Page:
I've been catching up on reading I've been meaning to do while traveling recently. I found the CLIR report on Copyright Issues Relevant to Digital Preservation and Dissemination of Pre-1972 Commercial Sound Recordings by Libraries and Archives to be very interesting. Like discussions of copyright issues often must be, this report tends towards scenarios, likelihoods, and trends rather than absolute conclusions. I think that's OK. Even if there are no easy answers, knowing more about the issues involved is certainly beneficial.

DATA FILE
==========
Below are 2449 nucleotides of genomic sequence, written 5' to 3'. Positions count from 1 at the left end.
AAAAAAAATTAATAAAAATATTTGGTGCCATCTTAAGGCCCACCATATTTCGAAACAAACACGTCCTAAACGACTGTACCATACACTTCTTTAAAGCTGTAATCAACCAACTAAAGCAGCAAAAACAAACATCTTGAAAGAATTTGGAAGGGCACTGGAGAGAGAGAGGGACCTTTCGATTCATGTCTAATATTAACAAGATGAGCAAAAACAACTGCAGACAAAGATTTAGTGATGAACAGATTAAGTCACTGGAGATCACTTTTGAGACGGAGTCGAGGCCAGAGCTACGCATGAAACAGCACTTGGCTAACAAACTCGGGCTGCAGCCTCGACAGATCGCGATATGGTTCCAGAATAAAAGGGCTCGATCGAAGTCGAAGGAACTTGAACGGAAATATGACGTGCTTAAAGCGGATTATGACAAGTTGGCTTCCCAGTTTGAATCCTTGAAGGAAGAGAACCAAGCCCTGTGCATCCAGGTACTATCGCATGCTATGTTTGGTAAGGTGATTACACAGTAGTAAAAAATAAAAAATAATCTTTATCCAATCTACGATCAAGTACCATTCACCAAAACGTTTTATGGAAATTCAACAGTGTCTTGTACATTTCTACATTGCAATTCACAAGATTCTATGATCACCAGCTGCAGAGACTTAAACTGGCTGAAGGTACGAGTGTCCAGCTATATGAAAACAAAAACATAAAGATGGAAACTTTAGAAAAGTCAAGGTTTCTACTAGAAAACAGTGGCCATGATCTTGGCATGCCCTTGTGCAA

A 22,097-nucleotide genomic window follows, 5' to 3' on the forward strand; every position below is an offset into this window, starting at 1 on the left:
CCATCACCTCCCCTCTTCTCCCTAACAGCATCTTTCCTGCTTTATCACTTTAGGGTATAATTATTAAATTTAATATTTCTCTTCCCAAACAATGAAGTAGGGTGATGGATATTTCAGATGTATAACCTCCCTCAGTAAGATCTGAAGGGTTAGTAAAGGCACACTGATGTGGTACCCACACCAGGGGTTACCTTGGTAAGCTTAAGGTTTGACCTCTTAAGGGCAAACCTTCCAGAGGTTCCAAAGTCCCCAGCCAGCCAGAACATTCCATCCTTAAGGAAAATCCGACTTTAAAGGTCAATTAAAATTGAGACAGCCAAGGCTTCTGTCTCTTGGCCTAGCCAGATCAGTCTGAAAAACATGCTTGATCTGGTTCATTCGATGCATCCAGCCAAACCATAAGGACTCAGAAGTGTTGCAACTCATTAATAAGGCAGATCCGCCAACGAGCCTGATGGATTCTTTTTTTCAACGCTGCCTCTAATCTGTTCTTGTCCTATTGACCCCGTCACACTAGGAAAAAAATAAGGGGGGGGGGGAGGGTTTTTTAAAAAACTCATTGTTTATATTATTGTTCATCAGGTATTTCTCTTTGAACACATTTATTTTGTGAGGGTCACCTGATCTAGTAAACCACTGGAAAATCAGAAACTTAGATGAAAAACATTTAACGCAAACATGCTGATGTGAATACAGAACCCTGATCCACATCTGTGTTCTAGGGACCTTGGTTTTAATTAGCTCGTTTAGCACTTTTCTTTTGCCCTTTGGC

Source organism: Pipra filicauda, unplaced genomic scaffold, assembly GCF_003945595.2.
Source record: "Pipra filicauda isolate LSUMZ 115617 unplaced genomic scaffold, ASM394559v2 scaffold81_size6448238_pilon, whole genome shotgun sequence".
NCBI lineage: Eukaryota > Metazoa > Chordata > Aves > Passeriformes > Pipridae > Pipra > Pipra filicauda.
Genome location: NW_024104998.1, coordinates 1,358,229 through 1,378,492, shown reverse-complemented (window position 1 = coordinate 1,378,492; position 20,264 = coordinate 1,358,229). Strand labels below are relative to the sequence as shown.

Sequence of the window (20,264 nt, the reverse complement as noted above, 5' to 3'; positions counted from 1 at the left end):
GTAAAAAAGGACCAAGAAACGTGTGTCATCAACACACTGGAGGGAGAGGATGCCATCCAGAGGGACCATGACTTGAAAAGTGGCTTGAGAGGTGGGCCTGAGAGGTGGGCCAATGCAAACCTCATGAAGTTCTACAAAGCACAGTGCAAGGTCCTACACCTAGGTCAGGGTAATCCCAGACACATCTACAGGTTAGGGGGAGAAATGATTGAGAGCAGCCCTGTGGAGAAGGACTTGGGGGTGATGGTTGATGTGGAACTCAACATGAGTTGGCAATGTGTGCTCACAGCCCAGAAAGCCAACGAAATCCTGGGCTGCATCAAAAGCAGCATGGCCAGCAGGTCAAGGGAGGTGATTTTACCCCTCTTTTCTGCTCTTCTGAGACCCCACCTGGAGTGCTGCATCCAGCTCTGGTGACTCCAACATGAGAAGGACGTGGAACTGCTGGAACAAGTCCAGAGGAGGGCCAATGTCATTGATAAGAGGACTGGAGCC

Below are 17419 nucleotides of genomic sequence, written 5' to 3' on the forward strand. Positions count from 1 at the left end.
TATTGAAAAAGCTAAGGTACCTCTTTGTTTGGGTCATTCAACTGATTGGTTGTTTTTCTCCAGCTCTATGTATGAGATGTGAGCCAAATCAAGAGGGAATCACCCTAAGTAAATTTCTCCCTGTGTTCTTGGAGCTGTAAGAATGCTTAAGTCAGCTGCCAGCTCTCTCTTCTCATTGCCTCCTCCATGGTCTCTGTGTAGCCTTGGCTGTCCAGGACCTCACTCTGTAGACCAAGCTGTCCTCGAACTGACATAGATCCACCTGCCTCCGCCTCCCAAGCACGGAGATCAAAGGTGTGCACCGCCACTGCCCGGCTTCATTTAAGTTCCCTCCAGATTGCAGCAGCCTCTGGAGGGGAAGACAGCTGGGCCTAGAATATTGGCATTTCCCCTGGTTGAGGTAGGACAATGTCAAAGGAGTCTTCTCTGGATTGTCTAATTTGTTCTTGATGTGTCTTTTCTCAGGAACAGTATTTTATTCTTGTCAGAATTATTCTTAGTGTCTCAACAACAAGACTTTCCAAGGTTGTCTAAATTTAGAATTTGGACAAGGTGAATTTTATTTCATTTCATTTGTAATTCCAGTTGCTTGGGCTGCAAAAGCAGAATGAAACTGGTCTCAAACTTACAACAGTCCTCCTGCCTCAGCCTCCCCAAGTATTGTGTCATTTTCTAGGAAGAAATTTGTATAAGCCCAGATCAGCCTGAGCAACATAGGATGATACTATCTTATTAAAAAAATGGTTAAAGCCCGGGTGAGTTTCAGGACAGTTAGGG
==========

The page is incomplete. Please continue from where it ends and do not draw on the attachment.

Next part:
Perhaps the most interesting part of this report is the discussion of how state copyright laws still affect audio preservation activities in libraries. The report's appendix summarizes state laws in California, Illinois, Michigan, New York, and Virginia. Each of the states examined include language in the criminal statute cited by the report indicating that reproduction for profit or commercial gain is illegal. Some, but not all, include specific exemptions for educational or non-profit use (under which library preservation activities would presumably fall?), but all specifically say what's illegal is profiting from the copying. This is a very different tone than today's discussions of copyright issues, where intent rarely enters into the argument. I wasn't previously aware of this shift, and wonder if state laws such as these could help serve as models as federal copyright law undergoes future revison.